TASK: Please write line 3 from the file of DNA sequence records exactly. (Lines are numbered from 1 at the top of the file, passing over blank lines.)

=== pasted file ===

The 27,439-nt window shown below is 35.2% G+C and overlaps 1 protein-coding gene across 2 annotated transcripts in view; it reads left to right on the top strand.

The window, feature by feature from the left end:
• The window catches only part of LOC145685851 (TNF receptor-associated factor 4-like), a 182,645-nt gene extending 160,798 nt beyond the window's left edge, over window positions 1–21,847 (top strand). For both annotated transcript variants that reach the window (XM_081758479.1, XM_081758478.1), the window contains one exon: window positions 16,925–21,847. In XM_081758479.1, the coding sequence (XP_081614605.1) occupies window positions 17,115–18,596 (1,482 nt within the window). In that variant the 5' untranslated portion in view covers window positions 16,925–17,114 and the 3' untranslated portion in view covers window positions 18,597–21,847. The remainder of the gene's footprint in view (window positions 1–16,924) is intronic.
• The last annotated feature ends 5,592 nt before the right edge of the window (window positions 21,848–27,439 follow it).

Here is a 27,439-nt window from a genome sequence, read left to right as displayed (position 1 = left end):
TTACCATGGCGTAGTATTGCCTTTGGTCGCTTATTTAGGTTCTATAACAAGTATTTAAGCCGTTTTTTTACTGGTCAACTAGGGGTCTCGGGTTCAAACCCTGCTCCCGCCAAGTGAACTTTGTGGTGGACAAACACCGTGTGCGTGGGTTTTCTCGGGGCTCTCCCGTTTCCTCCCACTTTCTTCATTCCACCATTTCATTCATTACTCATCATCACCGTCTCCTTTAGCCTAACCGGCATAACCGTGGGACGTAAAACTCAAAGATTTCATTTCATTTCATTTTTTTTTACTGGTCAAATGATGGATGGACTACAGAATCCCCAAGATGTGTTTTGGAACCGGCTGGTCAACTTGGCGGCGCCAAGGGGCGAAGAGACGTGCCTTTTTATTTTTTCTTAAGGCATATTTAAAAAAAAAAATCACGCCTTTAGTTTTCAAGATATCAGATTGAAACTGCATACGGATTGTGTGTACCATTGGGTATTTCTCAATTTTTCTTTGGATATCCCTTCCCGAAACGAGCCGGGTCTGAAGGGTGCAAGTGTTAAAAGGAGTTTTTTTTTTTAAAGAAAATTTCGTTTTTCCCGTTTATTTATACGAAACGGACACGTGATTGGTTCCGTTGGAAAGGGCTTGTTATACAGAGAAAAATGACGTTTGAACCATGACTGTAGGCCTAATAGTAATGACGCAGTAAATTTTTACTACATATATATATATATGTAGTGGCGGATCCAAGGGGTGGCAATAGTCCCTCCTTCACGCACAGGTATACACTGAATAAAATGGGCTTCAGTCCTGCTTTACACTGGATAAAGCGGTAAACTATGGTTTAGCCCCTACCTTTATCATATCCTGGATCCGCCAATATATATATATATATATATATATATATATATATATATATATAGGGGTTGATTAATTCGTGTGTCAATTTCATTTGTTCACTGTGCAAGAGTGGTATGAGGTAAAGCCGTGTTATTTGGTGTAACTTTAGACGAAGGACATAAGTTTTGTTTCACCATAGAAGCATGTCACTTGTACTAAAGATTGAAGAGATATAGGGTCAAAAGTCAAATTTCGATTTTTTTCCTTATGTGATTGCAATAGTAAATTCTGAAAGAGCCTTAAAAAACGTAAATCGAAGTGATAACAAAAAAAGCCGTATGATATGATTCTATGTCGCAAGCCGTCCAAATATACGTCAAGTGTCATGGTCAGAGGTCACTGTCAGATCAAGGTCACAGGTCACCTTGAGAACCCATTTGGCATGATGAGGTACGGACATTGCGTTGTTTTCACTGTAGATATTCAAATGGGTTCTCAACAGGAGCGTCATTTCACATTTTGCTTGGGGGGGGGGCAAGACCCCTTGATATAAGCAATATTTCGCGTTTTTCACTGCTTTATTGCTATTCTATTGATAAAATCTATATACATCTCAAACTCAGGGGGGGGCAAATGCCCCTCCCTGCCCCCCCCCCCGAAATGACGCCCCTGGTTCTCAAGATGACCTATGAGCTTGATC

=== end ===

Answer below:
• The window catches only part of LOC145685851 (TNF receptor-associated factor 4-like), a 182,645-nt gene extending 160,798 nt beyond the window's left edge, over window positions 1–21,847 (top strand). For both annotated transcript variants that reach the window (XM_081758479.1, XM_081758478.1), the window contains one exon: window positions 16,925–21,847. In XM_081758479.1, the coding sequence (XP_081614605.1) occupies window positions 17,115–18,596 (1,482 nt within the window). In that variant the 5' untranslated portion in view covers window positions 16,925–17,114 and the 3' untranslated portion in view covers window positions 18,597–21,847. The remainder of the gene's footprint in view (window positions 1–16,924) is intronic.